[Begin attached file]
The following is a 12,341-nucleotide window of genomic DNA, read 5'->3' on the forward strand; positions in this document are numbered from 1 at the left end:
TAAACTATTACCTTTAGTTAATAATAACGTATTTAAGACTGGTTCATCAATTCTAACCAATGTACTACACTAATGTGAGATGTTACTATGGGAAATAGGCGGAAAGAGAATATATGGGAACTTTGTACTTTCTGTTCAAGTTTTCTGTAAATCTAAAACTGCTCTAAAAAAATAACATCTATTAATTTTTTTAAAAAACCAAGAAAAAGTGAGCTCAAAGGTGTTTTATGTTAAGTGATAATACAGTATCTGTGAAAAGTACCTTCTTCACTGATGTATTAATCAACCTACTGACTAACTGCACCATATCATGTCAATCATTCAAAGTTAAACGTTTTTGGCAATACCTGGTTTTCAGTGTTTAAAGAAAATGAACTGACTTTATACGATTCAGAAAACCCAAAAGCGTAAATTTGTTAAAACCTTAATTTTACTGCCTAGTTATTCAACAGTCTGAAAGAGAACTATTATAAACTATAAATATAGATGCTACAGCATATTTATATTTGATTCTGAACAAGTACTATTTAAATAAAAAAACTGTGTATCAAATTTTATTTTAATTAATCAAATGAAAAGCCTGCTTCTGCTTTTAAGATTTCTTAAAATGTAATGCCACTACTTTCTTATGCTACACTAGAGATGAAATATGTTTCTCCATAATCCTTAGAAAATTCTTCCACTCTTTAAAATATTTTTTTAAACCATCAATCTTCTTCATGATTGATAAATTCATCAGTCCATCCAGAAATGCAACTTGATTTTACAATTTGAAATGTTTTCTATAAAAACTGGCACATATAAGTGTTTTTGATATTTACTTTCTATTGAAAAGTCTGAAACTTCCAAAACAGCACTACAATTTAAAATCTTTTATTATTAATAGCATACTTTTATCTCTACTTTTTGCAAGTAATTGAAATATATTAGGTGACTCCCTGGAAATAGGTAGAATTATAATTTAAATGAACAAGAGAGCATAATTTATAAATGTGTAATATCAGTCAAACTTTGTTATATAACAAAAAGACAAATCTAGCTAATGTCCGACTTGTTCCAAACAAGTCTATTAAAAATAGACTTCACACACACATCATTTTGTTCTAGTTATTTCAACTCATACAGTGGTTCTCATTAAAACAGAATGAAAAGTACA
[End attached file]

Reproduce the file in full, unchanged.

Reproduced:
The following is a 12,341-nucleotide window of genomic DNA, read 5'->3' on the forward strand; positions in this document are numbered from 1 at the left end:
TAAACTATTACCTTTAGTTAATAATAACGTATTTAAGACTGGTTCATCAATTCTAACCAATGTACTACACTAATGTGAGATGTTACTATGGGAAATAGGCGGAAAGAGAATATATGGGAACTTTGTACTTTCTGTTCAAGTTTTCTGTAAATCTAAAACTGCTCTAAAAAAATAACATCTATTAATTTTTTTAAAAAACCAAGAAAAAGTGAGCTCAAAGGTGTTTTATGTTAAGTGATAATACAGTATCTGTGAAAAGTACCTTCTTCACTGATGTATTAATCAACCTACTGACTAACTGCACCATATCATGTCAATCATTCAAAGTTAAACGTTTTTGGCAATACCTGGTTTTCAGTGTTTAAAGAAAATGAACTGACTTTATACGATTCAGAAAACCCAAAAGCGTAAATTTGTTAAAACCTTAATTTTACTGCCTAGTTATTCAACAGTCTGAAAGAGAACTATTATAAACTATAAATATAGATGCTACAGCATATTTATATTTGATTCTGAACAAGTACTATTTAAATAAAAAAACTGTGTATCAAATTTTATTTTAATTAATCAAATGAAAAGCCTGCTTCTGCTTTTAAGATTTCTTAAAATGTAATGCCACTACTTTCTTATGCTACACTAGAGATGAAATATGTTTCTCCATAATCCTTAGAAAATTCTTCCACTCTTTAAAATATTTTTTTAAACCATCAATCTTCTTCATGATTGATAAATTCATCAGTCCATCCAGAAATGCAACTTGATTTTACAATTTGAAATGTTTTCTATAAAAACTGGCACATATAAGTGTTTTTGATATTTACTTTCTATTGAAAAGTCTGAAACTTCCAAAACAGCACTACAATTTAAAATCTTTTATTATTAATAGCATACTTTTATCTCTACTTTTTGCAAGTAATTGAAATATATTAGGTGACTCCCTGGAAATAGGTAGAATTATAATTTAAATGAACAAGAGAGCATAATTTATAAATGTGTAATATCAGTCAAACTTTGTTATATAACAAAAAGACAAATCTAGCTAATGTCCGACTTGTTCCAAACAAGTCTATTAAAAATAGACTTCACACACACATCATTTTGTTCTAGTTATTTCAACTCATACAGTGGTTCTCATTAAAACAGAATGAAAAGTACA